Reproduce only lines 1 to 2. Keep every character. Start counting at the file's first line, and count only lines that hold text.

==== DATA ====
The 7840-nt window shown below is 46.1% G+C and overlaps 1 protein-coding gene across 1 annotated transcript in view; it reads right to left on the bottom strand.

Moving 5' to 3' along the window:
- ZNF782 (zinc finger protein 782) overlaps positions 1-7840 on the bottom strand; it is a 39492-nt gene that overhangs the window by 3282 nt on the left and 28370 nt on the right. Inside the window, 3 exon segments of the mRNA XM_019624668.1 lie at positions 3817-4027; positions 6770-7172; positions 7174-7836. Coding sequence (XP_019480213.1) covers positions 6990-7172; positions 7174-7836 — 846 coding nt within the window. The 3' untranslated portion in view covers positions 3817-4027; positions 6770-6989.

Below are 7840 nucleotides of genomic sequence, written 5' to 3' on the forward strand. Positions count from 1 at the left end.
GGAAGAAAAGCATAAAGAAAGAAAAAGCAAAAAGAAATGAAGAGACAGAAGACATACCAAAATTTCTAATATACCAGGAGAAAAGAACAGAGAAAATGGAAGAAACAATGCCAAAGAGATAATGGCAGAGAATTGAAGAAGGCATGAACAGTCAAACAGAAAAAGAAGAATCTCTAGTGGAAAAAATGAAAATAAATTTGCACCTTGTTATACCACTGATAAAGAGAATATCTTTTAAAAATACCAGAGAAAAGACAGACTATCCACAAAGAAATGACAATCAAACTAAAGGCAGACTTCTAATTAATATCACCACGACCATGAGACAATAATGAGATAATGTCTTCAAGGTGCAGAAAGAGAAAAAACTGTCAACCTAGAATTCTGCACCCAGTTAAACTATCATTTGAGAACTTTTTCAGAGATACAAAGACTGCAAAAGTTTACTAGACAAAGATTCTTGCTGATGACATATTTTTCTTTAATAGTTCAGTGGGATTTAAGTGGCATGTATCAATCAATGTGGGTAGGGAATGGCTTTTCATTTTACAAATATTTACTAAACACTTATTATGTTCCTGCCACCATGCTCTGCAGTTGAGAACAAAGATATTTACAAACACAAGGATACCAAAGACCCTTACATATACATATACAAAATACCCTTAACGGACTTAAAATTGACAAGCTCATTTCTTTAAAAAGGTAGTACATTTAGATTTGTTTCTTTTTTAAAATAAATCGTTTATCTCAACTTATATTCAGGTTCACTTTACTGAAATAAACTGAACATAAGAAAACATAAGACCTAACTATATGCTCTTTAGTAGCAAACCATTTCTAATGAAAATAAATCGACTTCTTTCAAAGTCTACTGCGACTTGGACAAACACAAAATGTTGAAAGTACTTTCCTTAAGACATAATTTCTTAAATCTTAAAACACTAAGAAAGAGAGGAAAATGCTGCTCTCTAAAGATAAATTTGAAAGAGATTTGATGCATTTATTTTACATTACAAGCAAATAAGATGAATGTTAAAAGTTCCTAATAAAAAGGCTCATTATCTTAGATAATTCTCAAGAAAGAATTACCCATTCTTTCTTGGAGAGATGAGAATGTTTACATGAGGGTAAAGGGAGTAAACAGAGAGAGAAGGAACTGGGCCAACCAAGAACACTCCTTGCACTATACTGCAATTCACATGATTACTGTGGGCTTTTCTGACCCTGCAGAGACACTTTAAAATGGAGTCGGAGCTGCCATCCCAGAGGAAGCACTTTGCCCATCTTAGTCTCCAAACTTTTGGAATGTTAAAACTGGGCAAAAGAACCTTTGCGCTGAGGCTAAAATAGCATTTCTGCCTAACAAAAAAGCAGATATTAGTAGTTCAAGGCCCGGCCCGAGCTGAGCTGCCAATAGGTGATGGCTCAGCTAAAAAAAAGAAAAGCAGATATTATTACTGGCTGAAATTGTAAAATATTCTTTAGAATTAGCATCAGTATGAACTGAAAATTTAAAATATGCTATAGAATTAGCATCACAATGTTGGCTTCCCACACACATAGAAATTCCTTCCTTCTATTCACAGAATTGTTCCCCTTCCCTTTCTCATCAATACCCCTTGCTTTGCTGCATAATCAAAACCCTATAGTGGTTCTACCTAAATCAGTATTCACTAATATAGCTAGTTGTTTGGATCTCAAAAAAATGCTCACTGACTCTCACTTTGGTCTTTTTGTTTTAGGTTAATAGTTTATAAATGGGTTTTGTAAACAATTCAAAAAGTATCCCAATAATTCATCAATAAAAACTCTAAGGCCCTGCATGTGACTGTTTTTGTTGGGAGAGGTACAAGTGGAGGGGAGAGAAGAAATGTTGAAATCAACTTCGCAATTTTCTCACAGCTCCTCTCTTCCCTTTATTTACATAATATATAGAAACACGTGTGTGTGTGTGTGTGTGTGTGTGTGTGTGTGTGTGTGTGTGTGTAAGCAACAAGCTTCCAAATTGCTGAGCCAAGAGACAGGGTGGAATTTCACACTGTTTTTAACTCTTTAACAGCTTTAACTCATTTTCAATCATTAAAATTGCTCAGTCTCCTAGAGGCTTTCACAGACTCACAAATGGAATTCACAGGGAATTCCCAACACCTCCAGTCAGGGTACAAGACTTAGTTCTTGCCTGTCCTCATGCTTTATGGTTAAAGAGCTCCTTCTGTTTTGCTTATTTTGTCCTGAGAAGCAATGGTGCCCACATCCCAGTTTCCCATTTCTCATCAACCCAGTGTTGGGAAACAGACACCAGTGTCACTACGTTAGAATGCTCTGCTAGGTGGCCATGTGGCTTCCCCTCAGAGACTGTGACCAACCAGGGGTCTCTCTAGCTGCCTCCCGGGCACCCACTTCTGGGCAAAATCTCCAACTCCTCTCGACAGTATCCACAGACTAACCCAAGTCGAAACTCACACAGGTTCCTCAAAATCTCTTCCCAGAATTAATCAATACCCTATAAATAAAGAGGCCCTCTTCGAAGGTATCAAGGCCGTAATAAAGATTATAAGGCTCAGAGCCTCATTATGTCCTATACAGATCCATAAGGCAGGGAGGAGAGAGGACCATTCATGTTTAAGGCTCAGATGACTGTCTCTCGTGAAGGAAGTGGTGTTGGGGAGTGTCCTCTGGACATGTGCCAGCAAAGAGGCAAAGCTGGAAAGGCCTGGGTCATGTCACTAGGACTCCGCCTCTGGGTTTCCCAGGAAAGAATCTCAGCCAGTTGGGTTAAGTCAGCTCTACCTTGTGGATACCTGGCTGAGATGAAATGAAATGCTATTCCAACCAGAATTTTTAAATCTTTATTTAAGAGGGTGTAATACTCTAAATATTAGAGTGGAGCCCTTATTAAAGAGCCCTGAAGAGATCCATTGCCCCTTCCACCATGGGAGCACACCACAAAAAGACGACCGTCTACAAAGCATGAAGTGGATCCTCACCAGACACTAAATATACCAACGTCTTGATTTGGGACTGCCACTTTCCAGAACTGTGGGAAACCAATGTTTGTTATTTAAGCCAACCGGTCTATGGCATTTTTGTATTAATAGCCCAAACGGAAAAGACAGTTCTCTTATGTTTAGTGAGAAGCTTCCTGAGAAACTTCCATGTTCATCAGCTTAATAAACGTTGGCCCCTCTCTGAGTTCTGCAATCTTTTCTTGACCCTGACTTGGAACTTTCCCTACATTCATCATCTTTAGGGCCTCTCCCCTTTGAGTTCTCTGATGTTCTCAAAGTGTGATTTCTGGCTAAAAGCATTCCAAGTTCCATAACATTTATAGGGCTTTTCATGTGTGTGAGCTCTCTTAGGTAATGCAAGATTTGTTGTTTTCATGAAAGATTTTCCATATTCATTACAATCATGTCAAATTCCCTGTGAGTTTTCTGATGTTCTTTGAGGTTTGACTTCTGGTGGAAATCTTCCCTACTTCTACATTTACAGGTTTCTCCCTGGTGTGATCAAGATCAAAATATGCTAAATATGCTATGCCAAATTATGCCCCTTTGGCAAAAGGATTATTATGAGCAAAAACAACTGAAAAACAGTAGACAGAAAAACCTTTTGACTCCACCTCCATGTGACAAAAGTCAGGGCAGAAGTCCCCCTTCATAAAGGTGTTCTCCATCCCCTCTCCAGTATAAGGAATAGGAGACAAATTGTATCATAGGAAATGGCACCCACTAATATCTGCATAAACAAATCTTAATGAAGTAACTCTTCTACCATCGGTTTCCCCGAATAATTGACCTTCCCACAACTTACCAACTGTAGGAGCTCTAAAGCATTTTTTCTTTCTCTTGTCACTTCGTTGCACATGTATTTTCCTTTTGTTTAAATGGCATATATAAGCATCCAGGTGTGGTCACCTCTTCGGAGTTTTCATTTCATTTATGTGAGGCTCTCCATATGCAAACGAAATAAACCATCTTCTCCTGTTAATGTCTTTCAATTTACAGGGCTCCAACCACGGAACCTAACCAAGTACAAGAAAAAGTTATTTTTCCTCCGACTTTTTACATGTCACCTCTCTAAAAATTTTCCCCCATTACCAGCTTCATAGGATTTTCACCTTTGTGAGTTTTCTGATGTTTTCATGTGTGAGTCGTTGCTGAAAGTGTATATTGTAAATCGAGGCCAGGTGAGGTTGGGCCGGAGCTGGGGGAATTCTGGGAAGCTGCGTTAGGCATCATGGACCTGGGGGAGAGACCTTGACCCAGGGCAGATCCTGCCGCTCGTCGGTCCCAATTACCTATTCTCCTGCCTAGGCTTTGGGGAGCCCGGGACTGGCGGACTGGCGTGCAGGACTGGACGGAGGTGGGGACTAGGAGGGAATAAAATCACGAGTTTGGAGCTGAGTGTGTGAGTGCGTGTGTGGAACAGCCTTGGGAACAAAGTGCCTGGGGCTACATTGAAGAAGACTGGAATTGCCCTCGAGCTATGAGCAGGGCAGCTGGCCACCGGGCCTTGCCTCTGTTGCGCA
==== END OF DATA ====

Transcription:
The 7840-nt window shown below is 46.1% G+C and overlaps 1 protein-coding gene across 1 annotated transcript in view; it reads right to left on the bottom strand.

Moving 5' to 3' along the window: